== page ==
New NJ Appellate Decision on Drug Offender Restraining Orders is Important – for Other Reasons

The NJ Appellate Division recently decided the companion cases of State v. Fitzpatrick and State v. Brister.  These cases focus primarily on the statutory bar date prior to which the State must appeal from a trial court’s denial of the imposition of a Drug Offender Restraining Order, or DORO.  Although the discussion concerning this issue is important, the decision raises another problem which can potentially arise at any sentencing hearing that should be met with a defense objection.

Both defendants pleaded guilty to third degree drug charges and were sentenced to special terms of drug court probation in lieu of custodial terms in State prison.  At sentencing, the  prosecutor – for the very first time in either case – informed the Court and defense counsel that it would seek DOROs against each defendant.  Defense counsel objected to the DOROs because they were not mentioned at the time of the plea.  On December 2, 2014, after briefing and further argument, the trial court denied the imposition of a DORO in either case and sentenced each defendant to drug court probation as contemplated by the plea agreements.  On December 9, 2014, the trial court entered Orders granting the defense motions to preclude in imposition of DOROs in either case.  The State filed Notices of Appeal as to the denial of the DOROs on December 23, 2014.

The Appellate Division began its discussion by recalling that the purpose of a DORO is to prevent drug offenders from returning to the same location(s) where they previously traded in illegal drugs.  The Court also noted that because the State’s efforts to appeal a criminal sentence raise constitutional/double jeopardy concerns, the State can pursue such an appeal only when the sentence is illegal, or when it is expressly authorized by statute.  The DORO statute expressly authorized the State to appeal the denial of a DORO, but required that the Notice of Appeal had to be filed and served within 10 days.  The defendants were sentenced, and the DOROs were originally denied, on December 2, 2014.  The Notices of Appeal were not filed and served until December 23, 2014.  Because the State failed to comply with the statutory 10-day deadline, the Court dismissed the State’s appeals for lack of jurisdiction.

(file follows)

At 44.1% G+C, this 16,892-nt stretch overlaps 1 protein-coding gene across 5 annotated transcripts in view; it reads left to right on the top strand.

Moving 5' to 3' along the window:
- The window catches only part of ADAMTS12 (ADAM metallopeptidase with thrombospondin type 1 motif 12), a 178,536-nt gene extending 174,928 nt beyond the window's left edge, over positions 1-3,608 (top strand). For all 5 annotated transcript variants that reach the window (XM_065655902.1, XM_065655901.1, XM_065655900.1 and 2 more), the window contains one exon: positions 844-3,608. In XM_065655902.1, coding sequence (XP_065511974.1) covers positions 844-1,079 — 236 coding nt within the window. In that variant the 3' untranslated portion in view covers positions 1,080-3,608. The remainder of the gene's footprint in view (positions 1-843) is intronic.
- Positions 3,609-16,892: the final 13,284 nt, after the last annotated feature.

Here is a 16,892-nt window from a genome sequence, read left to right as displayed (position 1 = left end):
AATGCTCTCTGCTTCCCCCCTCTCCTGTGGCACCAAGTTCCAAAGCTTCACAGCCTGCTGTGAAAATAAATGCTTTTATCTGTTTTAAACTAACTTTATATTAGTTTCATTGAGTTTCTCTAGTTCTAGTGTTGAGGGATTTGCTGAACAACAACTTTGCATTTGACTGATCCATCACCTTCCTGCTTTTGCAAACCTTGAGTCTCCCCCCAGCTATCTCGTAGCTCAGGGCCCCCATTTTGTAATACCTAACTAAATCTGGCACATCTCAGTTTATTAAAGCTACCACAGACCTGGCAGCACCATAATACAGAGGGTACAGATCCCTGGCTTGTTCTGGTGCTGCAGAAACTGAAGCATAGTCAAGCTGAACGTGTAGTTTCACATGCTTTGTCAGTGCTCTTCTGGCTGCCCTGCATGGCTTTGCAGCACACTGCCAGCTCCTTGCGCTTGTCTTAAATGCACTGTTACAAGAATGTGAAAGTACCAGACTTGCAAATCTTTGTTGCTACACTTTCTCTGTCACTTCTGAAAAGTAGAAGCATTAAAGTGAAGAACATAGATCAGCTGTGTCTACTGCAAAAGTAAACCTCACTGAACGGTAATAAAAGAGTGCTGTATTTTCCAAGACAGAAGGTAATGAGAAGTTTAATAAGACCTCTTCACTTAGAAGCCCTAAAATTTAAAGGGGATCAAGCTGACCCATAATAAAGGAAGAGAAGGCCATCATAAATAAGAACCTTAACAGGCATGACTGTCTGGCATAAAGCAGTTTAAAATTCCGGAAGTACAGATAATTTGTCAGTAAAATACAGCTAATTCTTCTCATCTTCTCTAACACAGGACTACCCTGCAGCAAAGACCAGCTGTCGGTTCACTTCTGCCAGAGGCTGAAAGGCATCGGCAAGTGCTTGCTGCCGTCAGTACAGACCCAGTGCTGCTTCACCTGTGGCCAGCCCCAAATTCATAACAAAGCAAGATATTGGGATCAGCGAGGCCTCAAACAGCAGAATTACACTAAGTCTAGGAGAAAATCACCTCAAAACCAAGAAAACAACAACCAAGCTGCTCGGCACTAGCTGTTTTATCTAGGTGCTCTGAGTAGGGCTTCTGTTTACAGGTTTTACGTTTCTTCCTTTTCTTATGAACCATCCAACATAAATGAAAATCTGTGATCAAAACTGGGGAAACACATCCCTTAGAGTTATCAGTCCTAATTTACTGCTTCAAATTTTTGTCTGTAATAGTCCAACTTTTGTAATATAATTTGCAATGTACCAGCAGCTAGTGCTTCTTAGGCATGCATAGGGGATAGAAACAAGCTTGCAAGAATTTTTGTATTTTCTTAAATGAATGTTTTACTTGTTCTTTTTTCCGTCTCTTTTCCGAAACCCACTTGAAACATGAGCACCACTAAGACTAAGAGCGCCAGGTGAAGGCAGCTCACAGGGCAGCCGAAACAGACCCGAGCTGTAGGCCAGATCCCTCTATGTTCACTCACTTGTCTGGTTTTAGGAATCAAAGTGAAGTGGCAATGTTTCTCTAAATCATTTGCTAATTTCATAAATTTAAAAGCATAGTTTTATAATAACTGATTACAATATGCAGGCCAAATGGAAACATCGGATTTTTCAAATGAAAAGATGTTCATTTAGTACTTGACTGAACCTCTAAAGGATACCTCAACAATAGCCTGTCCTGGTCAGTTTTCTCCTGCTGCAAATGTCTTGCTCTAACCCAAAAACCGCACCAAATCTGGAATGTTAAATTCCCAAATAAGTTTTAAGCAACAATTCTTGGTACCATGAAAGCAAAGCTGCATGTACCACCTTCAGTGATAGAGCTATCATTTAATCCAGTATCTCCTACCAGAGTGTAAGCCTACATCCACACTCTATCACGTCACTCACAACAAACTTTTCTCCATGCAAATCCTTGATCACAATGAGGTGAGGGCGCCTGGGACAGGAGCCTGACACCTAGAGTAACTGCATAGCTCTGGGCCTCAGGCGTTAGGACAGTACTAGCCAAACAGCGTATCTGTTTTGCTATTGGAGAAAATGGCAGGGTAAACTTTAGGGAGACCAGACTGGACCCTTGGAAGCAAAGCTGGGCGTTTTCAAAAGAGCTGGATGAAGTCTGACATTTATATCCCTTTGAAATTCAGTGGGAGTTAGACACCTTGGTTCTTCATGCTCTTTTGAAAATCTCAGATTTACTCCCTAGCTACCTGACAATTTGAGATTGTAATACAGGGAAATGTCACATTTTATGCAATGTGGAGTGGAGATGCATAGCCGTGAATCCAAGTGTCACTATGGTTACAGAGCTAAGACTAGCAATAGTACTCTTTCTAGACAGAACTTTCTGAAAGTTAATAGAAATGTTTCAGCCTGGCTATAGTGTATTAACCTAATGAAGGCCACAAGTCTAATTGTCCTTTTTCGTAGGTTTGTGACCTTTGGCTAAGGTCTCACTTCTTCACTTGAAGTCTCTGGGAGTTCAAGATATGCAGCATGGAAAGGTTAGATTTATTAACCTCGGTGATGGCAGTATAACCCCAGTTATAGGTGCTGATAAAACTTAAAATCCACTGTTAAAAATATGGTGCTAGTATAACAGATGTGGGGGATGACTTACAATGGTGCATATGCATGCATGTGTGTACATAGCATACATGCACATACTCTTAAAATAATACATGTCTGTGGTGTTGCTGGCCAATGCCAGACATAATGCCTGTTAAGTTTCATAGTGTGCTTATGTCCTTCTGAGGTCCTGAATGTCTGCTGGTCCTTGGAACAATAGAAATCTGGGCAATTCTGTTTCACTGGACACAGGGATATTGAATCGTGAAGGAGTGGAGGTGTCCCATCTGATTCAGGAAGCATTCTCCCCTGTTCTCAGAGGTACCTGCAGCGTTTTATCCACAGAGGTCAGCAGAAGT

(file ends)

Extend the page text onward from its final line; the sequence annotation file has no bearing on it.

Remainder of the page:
Because the Court disposed of the appeal on procedural grounds, it did not address any of the arguments that the parties raised on the merits.  Significantly, the defense argued that the State’s appeal should have been denied because the imposition of DOROs would have violated the plea agreements.  As noted above and in the decision, DOROs were not mentioned until the time of sentencing.  They were not discussed at the time of the plea hearings, and were not included in either defendant’s plea agreement.  Defense counsel argued – correctly – that the State cannot appear at sentencing with new terms and conditions that were not negotiated as part of the plea.

This situation seems to occur with disturbing frequency.  The State cannot be permitted to seek any new or additional terms or conditions at sentencing that were not previously negotiated at the time of the plea hearing and expressly included in the plea agreement.  If the State seeks to include a specific requirement in a sentence, it must make its wishes known at the appropriate time and in the correct way, and must afford the defendant the opportunity to respond to its request.  If this does not happen, then the plea is not truly negotiated; rather, it consists of a list of terms and conditions that can vary at the whim of the State.  This completely deprives a defendant of the certainty inherent in accepting a plea, as opposed to proceeding to trial.  Accordingly, defense counsel should typically object to any terms or conditions that were not arrived at through plea negotiations, but were requested for the first time at sentencing.

James S. Friedman LLC represents defendants accused of drug-related offenses in the State and Federal trial courts of New Jersey and New York.  If you or a member of your family want to discuss aggressive representation in a drug case, contact the firm today.

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